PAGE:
After you’ve taken all of that into consideration, how much will you be left with at the end of the year to roll over to the 2021-2022 school year?
The economic fallout from this pandemic has made it clear the world is headed into a recession, and it’s likely to be a few years before a full recovery.
So PTA/PTOs are going to have to use their money more wisely than they’ve had to before.
Your group will definitely want to roll over a good amount so that the 2021-2022 school year doesn’t start off with money trouble.
For the next few years, it’s an almost certainty that fundraising is likely to be more difficult than it has been in the past.
So if you have a tidy sum socked away, strongly consider taking your foot off of the fundraising gas pedal.
Now’s the time to cut back on programming and events dip into your savings.
Only do a fundraiser if you need it.
Be transparent about what you’re asking for and why your group needs it.
But also don’t assume families don’t have the money or that now’s not the time to fundraise.
Make the ask and see if people will pitch in.
Don’t assume you already know the answer!
Move fundraisers online too
The good and the bad news is that everyone is being hit with this tough economy.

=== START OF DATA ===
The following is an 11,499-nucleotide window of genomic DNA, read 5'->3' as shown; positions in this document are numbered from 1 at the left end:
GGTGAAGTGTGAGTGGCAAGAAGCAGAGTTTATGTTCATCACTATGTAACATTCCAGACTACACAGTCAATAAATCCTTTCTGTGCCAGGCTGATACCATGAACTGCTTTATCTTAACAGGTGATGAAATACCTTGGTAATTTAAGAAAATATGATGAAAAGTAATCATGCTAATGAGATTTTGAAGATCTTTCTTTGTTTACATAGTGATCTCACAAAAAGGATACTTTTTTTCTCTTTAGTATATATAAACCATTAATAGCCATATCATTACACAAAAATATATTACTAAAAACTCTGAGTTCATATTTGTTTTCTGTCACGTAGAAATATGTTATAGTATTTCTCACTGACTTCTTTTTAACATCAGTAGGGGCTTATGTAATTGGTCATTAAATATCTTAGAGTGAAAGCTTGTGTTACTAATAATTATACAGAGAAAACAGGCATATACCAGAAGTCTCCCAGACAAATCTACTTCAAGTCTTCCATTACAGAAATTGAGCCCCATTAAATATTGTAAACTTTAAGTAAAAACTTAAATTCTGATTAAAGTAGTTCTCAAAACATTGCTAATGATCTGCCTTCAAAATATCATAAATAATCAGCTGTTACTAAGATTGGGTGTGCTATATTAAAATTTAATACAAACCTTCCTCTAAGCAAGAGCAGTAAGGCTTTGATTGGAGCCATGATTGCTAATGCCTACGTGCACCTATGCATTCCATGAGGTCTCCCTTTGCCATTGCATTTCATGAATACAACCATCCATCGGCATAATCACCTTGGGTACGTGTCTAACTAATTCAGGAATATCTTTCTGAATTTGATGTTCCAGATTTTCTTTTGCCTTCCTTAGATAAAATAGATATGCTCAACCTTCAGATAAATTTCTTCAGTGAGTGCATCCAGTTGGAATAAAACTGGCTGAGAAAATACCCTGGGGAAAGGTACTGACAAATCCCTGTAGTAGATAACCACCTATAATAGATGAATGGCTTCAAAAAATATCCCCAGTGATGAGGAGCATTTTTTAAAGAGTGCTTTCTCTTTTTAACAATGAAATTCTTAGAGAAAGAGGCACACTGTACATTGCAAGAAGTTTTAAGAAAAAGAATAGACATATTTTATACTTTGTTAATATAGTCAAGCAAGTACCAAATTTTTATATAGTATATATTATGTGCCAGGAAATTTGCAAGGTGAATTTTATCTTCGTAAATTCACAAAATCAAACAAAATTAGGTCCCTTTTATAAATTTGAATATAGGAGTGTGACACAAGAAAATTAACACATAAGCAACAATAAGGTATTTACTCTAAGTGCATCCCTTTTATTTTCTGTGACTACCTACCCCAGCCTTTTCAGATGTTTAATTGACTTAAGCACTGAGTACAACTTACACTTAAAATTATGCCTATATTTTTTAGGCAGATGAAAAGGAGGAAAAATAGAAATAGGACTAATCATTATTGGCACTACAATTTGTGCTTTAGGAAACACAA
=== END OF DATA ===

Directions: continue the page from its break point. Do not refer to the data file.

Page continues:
But this means that you don’t have to invent the wheel yourself!
Others are approaching fundraising from a different angle too, so you can learn from them.
Take Instagram, for example.
They’ve rolled out a new way for non-profits to fundraise directly on the platform.
And it’s not that hard to set up and get going!
Check out this article for more details!
The fundamentals of good fundraising never go out of style.
It’s time more than ever to make sure you’re planning and fundraising smartly!
Do a hard think about your group’s mission and goals and stay closely aligned to those mission and goals.
Get creative and be open to doing things in a new way or not doing things that have always been done.
Look for opportunities.
It’s hard to say what opportunities exist for you in your community, but I know this for sure: kindness matters.
Small things mean a lot.
So instead of focusing on large and grand, scale down and plan smart.
Less is more when the outside world has been rocked.
Be consistent in your support without feeling like you have to be everything to everyone.
Take care of yourself and your family first.
Then help others.
Recommended Leader Resources
The best way to get prepared for any school year as a PTA/PTO officer is to get educated and line up the tools and resources you’ll need to make your life easier!
The Complete PTA/PTO Organizing and Planning Collection is the answer leaders turn to time and again.
With 17 different resources, there’s something for every leader in your group!
There’s no better way to get prepped for the upcoming year than with the comprehensive guides, checklists and plans you’ll find in this bundle.
Best of all, your PTO/PTA will use these resources year after year, making it a brilliant investment for your group!
Over to you!
How is your PTO/PTA planning for the upcoming school year in all of this uncertainty?
Let’s chat about it in the comments below!